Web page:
Traceability-The Key to Unlocking Nanotechnology's Potential in the Manufacturing Industry.

AuthorHughes, Mark

The concept of nanotechnology-the manipulation of matter on an atomic, molecular, and supramolecular scale-has been described as the 'sixth revolutionary technology' disrupting our modern world.

Following the application of the first nano-production technologies in the semiconductor fabrication field back in the late 1990s, the past decade has witnessed the fast-paced commercialisation of products based on advancements in nanoscale technologies. Today, nanotechnology applications are being utilised to great effect in a range of fields extending from consumer electronics to bio tech, cosmetics, and clothing.

Increasingly viewed as a key driver for transformation across a multitude of use-cases, working with nanoparticles--between a scale of just 1-100 nanometres--enables manufacturers to unlock enhanced or unique, physical, chemical or biological properties. Alongside unlocking new innovations, the technology is set to make it more economical to produce superior products composed of novel materials that have remarkable properties.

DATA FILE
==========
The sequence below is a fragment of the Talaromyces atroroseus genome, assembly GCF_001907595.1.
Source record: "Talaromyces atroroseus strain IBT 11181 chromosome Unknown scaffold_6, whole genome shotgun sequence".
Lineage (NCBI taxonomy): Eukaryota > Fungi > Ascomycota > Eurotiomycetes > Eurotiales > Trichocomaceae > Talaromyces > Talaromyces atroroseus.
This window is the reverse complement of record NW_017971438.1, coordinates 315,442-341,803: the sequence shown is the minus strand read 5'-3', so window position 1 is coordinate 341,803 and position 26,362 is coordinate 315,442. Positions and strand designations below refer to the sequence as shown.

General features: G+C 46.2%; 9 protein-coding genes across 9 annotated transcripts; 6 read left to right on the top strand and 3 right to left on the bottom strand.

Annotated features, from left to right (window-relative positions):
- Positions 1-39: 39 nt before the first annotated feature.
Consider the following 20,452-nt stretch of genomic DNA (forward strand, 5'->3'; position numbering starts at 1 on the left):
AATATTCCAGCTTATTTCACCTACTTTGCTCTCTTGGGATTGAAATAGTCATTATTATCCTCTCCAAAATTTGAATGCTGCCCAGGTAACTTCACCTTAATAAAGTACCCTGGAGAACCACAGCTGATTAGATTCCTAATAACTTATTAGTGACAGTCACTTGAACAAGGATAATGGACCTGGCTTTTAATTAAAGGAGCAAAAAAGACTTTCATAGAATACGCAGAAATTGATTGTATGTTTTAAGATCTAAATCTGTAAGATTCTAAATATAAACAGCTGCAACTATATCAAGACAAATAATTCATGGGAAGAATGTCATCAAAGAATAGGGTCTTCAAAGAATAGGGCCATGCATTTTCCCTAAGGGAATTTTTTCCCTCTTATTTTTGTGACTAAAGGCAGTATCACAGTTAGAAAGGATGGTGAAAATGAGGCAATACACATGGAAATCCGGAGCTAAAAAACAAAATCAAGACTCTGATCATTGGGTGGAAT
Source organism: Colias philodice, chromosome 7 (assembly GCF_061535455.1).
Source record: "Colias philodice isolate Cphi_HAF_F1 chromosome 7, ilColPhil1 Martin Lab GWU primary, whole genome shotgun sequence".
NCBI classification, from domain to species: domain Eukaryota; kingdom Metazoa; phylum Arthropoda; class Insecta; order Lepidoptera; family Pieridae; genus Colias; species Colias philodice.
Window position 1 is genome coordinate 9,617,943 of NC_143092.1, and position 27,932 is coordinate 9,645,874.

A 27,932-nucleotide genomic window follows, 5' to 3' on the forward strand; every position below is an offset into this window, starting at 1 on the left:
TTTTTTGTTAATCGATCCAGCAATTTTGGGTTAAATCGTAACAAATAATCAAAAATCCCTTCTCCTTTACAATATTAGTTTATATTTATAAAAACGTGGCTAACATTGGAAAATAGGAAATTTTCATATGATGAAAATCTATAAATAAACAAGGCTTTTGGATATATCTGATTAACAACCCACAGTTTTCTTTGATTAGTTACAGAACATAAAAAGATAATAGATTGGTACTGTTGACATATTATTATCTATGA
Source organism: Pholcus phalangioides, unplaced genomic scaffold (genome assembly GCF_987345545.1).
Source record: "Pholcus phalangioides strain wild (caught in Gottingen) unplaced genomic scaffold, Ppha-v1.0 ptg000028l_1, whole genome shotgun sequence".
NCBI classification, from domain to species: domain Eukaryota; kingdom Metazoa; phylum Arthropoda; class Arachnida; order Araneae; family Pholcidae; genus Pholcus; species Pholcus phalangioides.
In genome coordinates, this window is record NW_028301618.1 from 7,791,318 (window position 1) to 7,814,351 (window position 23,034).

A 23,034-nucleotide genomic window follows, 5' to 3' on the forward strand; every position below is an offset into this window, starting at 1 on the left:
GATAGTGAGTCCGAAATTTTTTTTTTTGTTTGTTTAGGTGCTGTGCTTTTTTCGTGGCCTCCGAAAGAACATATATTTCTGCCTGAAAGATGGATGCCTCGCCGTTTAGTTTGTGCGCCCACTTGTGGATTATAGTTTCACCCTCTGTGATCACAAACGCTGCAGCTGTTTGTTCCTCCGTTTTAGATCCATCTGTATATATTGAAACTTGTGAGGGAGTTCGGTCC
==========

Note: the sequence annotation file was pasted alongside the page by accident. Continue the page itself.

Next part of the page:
Here, we take a look into the future of nanotechnology, the benefits it holds for the manufacturing sector, and the barriers that must be overcome to unlock its potential.

Manufacturing at nanoscale.

From fully recyclable crisp packets to targeted medicines with minimised side-effects, and car engines that produce cleaner exhaust fumes, a number of manufacturing sectors--including healthcare, automotive, packaging, and food production--are already taking advantage of nanotechnology. Just last year, researchers were able to create a nanoparticle influenza vaccine, whilst others used a 'hierarchically nanostructured gel' to exploit solar energy to purify water at a record rate.

By introducing improved mechanical properties within existing materials, nanomaterials will be essential to manufacturers when developing more efficient and usable products. In aerospace, for example, materials with increased stiffness and reduced weight will be favoured over heavier but weaker structures. Nanomaterials will enable manufacturers to raise future developments and innovation to a new level, making products faster, lighter, cheaper, and easier to manufacture.

Future developments in nanotechnology will help manufacturers improve efficiency in a number of operations, from design, processing, and packaging, through to transportation of goods. This could also help manufacturers reduce their environmental impact by saving raw...

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